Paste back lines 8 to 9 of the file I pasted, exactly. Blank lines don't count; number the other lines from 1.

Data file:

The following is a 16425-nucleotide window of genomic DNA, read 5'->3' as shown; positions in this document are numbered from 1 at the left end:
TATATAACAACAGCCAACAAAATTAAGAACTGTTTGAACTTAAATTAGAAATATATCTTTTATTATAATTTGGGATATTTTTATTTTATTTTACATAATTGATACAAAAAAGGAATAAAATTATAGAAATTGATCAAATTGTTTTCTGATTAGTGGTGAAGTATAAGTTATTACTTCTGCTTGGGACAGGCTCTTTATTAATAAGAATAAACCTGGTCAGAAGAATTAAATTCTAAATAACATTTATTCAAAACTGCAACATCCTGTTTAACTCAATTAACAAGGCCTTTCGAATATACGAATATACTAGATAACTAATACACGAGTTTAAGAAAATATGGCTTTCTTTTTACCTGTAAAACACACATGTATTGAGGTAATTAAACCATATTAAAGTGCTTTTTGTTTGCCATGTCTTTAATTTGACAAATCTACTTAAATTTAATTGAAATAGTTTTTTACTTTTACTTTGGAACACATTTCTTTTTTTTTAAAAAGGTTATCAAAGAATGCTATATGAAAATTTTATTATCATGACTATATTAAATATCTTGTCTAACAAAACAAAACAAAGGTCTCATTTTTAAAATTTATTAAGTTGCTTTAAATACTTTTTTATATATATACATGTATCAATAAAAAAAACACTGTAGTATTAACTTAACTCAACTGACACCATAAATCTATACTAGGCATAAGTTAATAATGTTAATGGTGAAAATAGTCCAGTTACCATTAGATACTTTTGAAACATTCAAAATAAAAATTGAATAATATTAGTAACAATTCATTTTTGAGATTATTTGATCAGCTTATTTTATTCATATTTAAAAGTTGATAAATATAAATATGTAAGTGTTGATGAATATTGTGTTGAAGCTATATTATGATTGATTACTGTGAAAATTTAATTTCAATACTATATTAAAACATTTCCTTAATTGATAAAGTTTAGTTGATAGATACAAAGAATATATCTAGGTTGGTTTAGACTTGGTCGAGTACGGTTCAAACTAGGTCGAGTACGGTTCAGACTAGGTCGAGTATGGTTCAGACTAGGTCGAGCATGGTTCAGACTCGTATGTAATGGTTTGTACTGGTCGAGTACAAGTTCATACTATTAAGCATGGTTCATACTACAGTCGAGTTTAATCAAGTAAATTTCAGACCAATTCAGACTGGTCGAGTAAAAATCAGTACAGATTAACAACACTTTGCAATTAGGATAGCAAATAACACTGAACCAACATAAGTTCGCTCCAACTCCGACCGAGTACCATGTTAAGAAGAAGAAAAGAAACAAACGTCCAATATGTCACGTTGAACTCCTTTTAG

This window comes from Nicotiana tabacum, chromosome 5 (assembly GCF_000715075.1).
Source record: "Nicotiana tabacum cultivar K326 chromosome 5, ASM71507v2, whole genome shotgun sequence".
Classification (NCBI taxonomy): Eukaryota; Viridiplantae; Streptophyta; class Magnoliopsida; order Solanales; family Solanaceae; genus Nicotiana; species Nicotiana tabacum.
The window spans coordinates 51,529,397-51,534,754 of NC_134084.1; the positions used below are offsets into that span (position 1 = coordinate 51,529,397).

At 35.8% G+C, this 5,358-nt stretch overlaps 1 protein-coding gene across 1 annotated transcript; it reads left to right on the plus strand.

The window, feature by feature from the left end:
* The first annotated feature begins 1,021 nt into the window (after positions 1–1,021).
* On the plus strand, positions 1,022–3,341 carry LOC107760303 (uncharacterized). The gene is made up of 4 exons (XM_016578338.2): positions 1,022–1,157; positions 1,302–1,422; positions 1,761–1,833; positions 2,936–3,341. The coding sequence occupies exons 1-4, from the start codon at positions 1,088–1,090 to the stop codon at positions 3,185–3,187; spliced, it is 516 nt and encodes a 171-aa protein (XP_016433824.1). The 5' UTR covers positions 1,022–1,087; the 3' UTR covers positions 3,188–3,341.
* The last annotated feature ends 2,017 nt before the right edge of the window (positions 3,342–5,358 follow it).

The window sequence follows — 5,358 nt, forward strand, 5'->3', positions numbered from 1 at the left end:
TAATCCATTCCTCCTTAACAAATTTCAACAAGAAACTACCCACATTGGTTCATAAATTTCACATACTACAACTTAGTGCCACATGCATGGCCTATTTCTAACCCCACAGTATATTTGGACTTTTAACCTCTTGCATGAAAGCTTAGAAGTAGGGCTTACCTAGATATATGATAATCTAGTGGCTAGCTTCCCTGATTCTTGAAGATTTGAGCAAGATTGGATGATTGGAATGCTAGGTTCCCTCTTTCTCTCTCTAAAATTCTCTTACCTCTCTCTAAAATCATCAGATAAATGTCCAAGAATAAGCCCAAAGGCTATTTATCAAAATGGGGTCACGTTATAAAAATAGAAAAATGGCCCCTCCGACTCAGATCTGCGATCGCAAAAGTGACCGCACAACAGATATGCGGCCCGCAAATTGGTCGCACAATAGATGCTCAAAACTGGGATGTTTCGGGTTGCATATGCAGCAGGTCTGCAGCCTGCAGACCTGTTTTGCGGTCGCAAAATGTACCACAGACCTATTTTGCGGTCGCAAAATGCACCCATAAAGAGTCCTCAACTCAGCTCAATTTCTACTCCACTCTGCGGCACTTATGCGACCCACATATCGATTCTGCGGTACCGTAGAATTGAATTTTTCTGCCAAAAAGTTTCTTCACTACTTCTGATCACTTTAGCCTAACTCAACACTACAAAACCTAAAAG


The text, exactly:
The window, feature by feature from the left end:
* The first annotated feature begins 1,021 nt into the window (after positions 1–1,021).